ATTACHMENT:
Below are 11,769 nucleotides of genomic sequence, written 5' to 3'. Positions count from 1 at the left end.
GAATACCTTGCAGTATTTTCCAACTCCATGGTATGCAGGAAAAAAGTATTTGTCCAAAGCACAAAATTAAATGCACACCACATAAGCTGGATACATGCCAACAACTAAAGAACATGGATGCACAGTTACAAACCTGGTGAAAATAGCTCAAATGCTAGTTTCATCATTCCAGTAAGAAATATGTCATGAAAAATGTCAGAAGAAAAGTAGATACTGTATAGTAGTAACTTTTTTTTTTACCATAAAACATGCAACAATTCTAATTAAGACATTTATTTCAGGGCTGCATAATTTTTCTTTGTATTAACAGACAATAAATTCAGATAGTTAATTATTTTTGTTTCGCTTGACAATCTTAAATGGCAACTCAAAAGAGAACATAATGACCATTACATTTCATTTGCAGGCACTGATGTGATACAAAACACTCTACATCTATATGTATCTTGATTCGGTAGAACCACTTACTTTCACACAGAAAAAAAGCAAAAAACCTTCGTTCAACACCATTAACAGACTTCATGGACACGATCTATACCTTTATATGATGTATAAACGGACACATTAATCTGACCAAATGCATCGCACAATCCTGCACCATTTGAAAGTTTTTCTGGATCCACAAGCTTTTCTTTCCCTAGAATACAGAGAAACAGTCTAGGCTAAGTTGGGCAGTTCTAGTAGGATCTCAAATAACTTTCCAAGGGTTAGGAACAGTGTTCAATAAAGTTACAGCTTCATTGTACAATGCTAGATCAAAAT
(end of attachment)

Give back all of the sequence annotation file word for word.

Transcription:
Below are 11,769 nucleotides of genomic sequence, written 5' to 3'. Positions count from 1 at the left end.
GAATACCTTGCAGTATTTTCCAACTCCATGGTATGCAGGAAAAAAGTATTTGTCCAAAGCACAAAATTAAATGCACACCACATAAGCTGGATACATGCCAACAACTAAAGAACATGGATGCACAGTTACAAACCTGGTGAAAATAGCTCAAATGCTAGTTTCATCATTCCAGTAAGAAATATGTCATGAAAAATGTCAGAAGAAAAGTAGATACTGTATAGTAGTAACTTTTTTTTTTACCATAAAACATGCAACAATTCTAATTAAGACATTTATTTCAGGGCTGCATAATTTTTCTTTGTATTAACAGACAATAAATTCAGATAGTTAATTATTTTTGTTTCGCTTGACAATCTTAAATGGCAACTCAAAAGAGAACATAATGACCATTACATTTCATTTGCAGGCACTGATGTGATACAAAACACTCTACATCTATATGTATCTTGATTCGGTAGAACCACTTACTTTCACACAGAAAAAAAGCAAAAAACCTTCGTTCAACACCATTAACAGACTTCATGGACACGATCTATACCTTTATATGATGTATAAACGGACACATTAATCTGACCAAATGCATCGCACAATCCTGCACCATTTGAAAGTTTTTCTGGATCCACAAGCTTTTCTTTCCCTAGAATACAGAGAAACAGTCTAGGCTAAGTTGGGCAGTTCTAGTAGGATCTCAAATAACTTTCCAAGGGTTAGGAACAGTGTTCAATAAAGTTACAGCTTCATTGTACAATGCTAGATCAAAAT